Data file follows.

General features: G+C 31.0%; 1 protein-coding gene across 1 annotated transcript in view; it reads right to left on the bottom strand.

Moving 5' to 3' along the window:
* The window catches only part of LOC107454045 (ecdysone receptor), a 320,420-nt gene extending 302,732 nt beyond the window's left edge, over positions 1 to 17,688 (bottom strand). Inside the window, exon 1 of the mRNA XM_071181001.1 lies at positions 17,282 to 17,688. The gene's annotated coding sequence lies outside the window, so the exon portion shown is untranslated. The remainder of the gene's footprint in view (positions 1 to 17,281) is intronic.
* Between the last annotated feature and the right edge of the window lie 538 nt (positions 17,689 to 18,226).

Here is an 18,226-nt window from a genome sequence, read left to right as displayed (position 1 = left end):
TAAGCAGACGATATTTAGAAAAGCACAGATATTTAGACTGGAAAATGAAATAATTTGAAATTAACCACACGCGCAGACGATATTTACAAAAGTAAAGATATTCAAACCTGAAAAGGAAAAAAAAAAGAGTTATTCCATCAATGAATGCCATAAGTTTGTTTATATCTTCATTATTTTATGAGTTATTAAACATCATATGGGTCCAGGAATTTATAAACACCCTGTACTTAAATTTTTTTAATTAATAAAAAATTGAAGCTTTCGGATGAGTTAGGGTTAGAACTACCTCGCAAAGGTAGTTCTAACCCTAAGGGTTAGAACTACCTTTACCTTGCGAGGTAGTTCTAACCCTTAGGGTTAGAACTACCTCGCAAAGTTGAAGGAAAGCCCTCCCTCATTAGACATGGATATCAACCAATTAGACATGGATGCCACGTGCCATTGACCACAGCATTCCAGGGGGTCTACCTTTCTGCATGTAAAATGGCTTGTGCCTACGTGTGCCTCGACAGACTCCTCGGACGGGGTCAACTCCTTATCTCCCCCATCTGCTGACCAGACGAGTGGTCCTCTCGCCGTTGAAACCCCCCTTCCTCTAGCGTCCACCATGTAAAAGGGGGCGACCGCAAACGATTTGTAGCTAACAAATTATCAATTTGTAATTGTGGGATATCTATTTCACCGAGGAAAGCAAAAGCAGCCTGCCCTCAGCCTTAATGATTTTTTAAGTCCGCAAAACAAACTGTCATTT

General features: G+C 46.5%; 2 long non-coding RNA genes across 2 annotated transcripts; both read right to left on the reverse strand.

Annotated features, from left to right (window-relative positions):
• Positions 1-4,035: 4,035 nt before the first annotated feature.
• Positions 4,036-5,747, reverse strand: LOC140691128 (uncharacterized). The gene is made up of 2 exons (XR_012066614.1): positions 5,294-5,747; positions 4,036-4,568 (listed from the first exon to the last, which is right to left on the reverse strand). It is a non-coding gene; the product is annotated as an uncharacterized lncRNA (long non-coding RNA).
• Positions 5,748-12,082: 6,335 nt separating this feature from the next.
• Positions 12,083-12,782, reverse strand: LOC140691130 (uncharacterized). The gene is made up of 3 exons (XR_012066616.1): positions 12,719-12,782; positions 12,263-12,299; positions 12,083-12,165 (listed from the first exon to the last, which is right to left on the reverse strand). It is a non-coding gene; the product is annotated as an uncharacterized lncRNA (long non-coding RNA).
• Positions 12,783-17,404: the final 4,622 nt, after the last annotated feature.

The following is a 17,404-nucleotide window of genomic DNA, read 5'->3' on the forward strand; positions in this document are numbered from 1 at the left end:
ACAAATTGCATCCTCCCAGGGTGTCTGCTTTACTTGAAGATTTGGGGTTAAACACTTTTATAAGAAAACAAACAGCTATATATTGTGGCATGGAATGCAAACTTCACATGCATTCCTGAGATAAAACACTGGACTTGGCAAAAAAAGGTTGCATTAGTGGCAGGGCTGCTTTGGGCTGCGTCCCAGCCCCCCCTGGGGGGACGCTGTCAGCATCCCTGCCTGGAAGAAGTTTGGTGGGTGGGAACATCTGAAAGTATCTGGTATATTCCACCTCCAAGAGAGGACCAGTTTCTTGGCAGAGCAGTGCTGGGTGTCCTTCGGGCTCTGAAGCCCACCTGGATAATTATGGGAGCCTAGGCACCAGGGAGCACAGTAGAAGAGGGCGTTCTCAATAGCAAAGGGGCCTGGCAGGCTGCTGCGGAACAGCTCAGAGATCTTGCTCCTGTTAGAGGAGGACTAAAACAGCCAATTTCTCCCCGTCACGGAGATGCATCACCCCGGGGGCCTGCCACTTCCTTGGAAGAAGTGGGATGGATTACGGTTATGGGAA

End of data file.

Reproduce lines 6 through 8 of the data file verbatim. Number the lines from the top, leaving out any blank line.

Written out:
TAAGCAGACGATATTTAGAAAAGCACAGATATTTAGACTGGAAAATGAAATAATTTGAAATTAACCACACGCGCAGACGATATTTACAAAAGTAAAGATATTCAAACCTGAAAAGGAAAAAAAAAAGAGTTATTCCATCAATGAATGCCATAAGTTTGTTTATATCTTCATTATTTTATGAGTTATTAAACATCATATGGGTCCAGGAATTTATAAACACCCTGTACTTAAATTTTTTTAATTAATAAAAAATTGAAGCTTTCGGATGAGTTAGGGTTAGAACTACCTCGCAAAGGTAGTTCTAACCCTAAGGGTTAGAACTACCTTTACCTTGCGAGGTAGTTCTAACCCTTAGGGTTAGAACTACCTCGCAAAGTTGAAGGAAAGCCCTCCCTCATTAGACATGGATATCAACCAATTAGACATGGATGCCACGTGCCATTGACCACAGCATTCCAGGGGGTCTACCTTTCTGCATGTAAAATGGCTTGTGCCTACGTGTGCCTCGACAGACTCCTCGGACGGGGTCAACTCCTTATCTCCCCCATCTGCTGACCAGACGAGTGGTCCTCTCGCCGTTGAAACCCCCCTTCCTCTAGCGTCCACCATGTAAAAGGGGGCGACCGCAAACGATTTGTAGCTAACAAATTATCAATTTGTAATTGTGGGATATCTATTTCACCGAGGAAAGCAAAAGCAGCCTGCCCTCAGCCTTAATGATTTTTTAAGTCCGCAAAACAAACTGTCATTT

General features: G+C 46.5%; 2 long non-coding RNA genes across 2 annotated transcripts; both read right to left on the reverse strand.

Annotated features, from left to right (window-relative positions):